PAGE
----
Clinicians Call for Making COVID-19 Emergency Telehealth Benefits Permanent

Therapist and patient talk on the phone
Health care visits conducted by phone or video — typically referred to as telehealth — are a critical service for patients and could reduce pervasive behavioral health disparities. Photo illustration: Paula Ginsborg

As clinicians providing behavioral health services at a federally qualified health center and a private medical office in California’s safety net, we are taking advantage of the increased flexibility and expanded Medi-Cal reimbursement for telehealth that took effect in March. This experience has reinforced what we’ve known for a long time: Health care visits conducted by phone or video — commonly referred to as “telehealth” services — are critical for our patients and could reduce the pervasive behavioral health disparities they face.

Behavioral health conditions are common and treatable. One in six Californians experiences a mental illness, and people with the lowest incomes have the highest rates of serious mental illness. Behavioral health conditions were the leading cause of disability and disease nationally, according to 2017 data, and among wealthy nations, the US had the highest mortality rate related to behavioral health disorders.

The COVID-19 crisis has exacerbated people’s behavioral health needs, causing unprecedented health, social, and economic stressors for California’s population. In April to June, the share of people reporting symptoms of depression or anxiety more than tripled from the same interval last year. Advocates are calling attention to increasing rates of domestic violence, child abuse, and substance use. Anecdotally, we see this in our own practices as well.

Despite the surging prevalence of significant behavioral health conditions, only about 1 in 3 people with a mental health condition receives treatment, and only 1 in 10 with a substance use disorder gets help. People of color experience worse behavioral health status, poorer treatment outcomes, and greater difficulty accessing services. These persistent barriers to obtaining care are multifactorial and include stigma, bias, structural racism, cultural and linguistic hurdles, workforce shortages, and fractured payment systems.

A Promising Part of the Solution

In four months providing behavioral health services via telehealth, we have seen promising improvement in our ability to serve our most vulnerable patients and to reduce health inequity. We’ve observed the powerful way that telehealth overcomes many of the most stubborn barriers to accessing services facing communities of color and low-income populations. Here are key benefits emerging from the sharply rising use of telehealth services in the safety net:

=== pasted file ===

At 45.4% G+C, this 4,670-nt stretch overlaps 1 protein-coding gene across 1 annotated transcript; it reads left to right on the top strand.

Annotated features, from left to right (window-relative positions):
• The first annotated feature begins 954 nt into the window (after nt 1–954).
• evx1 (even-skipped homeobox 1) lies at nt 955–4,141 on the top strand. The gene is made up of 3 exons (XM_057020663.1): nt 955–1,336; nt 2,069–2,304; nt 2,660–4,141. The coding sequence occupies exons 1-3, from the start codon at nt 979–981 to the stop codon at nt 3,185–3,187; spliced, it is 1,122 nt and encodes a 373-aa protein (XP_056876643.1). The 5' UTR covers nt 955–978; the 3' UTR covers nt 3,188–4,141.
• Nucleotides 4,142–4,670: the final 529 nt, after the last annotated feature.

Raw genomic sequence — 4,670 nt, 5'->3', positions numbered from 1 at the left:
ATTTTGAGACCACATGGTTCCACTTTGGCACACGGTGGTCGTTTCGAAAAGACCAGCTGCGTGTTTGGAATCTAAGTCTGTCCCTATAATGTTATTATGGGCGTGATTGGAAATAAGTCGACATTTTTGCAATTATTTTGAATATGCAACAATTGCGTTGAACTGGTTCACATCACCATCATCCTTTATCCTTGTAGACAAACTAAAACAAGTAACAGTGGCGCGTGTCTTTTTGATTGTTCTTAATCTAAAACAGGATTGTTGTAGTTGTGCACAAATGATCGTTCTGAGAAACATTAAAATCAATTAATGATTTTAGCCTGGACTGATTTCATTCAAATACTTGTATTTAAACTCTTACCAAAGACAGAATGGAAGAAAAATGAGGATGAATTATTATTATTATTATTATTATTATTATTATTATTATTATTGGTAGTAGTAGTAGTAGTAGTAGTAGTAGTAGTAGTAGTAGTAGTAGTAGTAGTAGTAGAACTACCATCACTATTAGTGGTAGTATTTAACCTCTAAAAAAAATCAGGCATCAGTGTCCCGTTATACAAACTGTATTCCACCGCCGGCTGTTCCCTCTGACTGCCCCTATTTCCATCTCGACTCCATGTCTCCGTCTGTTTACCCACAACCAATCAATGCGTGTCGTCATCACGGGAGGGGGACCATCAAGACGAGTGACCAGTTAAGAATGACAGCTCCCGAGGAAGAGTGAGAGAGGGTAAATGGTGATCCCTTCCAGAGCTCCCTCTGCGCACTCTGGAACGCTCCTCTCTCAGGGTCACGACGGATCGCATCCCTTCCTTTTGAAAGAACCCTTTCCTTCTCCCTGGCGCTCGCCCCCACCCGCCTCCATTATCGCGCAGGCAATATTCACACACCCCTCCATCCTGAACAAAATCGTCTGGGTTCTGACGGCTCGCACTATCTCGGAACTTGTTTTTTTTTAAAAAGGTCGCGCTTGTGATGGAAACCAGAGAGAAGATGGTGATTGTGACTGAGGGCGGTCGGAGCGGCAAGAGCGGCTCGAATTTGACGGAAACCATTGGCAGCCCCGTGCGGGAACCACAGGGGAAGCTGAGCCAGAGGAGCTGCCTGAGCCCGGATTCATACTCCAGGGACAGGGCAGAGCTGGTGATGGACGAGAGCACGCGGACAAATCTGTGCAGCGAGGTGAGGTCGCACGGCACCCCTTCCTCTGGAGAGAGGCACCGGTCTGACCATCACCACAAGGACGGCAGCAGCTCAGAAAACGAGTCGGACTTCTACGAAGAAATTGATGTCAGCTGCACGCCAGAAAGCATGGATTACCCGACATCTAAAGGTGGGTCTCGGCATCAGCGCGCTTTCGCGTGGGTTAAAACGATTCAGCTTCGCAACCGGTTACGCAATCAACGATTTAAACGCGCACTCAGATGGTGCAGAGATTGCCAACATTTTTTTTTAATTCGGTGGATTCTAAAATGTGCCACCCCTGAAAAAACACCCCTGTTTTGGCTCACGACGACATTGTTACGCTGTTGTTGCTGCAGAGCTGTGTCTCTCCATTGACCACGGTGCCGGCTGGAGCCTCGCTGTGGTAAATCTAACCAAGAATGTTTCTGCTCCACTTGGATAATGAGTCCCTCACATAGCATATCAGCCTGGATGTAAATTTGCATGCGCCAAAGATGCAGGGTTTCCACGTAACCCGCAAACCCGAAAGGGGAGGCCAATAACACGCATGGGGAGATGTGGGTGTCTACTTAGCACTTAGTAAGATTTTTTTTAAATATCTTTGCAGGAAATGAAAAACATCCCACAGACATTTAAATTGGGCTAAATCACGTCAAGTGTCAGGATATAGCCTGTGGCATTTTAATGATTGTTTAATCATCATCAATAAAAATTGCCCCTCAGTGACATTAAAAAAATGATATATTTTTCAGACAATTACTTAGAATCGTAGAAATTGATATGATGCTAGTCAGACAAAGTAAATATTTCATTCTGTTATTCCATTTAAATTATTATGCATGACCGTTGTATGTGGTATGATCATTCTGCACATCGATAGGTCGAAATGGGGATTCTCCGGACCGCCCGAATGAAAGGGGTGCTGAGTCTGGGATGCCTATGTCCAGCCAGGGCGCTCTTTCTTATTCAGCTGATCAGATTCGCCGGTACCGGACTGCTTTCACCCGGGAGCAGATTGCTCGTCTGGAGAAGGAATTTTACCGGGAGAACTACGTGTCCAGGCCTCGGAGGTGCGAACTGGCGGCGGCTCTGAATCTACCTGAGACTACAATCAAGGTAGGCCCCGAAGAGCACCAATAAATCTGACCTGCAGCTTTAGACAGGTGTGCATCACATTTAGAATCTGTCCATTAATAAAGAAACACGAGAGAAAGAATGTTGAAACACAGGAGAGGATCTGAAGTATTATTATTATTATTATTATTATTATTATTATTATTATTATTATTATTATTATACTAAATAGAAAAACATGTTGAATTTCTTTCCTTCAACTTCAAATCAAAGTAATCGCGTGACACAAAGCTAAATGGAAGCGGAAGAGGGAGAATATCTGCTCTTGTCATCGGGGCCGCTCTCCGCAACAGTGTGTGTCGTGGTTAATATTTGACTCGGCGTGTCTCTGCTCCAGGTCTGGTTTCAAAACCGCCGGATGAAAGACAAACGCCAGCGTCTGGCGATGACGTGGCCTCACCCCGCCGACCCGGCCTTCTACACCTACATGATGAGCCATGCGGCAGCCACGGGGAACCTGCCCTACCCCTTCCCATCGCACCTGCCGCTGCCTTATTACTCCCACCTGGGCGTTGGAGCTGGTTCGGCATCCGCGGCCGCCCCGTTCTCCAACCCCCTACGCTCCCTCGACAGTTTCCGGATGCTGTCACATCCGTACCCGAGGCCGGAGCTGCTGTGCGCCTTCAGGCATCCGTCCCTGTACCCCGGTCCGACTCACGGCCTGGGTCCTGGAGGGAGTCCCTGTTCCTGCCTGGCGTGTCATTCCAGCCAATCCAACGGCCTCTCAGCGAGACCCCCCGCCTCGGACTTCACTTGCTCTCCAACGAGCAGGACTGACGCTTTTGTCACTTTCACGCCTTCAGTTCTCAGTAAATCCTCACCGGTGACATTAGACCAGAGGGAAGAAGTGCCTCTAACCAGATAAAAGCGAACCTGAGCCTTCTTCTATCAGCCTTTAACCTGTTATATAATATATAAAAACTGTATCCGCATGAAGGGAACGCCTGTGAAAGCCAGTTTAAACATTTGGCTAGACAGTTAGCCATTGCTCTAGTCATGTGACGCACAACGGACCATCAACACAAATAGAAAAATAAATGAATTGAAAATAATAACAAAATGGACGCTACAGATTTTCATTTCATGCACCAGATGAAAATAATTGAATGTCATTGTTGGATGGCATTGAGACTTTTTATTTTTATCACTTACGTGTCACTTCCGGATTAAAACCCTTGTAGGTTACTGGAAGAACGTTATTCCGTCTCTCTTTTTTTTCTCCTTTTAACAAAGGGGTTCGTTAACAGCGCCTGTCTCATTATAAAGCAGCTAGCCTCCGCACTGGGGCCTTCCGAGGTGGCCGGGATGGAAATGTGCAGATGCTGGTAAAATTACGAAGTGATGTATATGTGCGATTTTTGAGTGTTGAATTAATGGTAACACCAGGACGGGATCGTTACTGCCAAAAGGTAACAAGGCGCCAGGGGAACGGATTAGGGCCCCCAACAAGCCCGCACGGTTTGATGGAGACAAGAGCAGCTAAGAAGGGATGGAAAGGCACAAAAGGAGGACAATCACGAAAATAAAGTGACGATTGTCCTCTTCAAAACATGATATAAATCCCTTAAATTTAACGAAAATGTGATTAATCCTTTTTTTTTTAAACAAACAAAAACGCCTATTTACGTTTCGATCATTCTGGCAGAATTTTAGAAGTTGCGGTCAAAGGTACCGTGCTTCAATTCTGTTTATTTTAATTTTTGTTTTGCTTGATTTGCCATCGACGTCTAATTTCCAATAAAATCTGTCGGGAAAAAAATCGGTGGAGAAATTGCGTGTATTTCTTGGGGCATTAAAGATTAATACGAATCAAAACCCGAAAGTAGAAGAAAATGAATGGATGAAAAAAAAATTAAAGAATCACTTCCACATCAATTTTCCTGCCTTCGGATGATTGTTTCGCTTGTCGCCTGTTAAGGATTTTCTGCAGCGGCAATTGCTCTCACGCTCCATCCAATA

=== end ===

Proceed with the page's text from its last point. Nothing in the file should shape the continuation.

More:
Increasing Access to Care

No-show rates have plummeted, as patients have been relieved of navigating work, childcare, and transportation challenges to keep their appointments. These barriers are typically more acute for people with low incomes. Telehealth may be reducing the stigma associated with attending treatment in-person — especially for people receiving addiction services.

An addiction counselor at a community health center in Northern California shared that the no-show rate had plunged from 60% before the pandemic to 11% one month after the shelter-in-place order was issued. This debunks outdated ideas about clients’ “readiness for change” in treatment of addictive disorders. Perhaps logistical or stigma-related barriers, not lack of desire or readiness for treatment, cause people to miss behavioral health care appointments.

Bilingual Providers

A longstanding problem in behavioral health is unmet demand for bilingual providers. Telehealth can allow organizations to contract or hire bilingual practitioners and other culturally responsive staff from anywhere in the state.

One Northern California health center I work with has contracted its first bilingual therapist to provide telehealth care. She lives over 200 miles from the clinic.

—Elizabeth Morrison

Increasing Population Health Practices

Historically, especially in the safety net, most patients are seen for behavioral health needs only after a referral from another provider. Telehealth allows us to be proactive. Now, many organizations are sending behavioral health providers population health lists, and providers are then “cold-calling” patients to offer services, bypassing referral systems.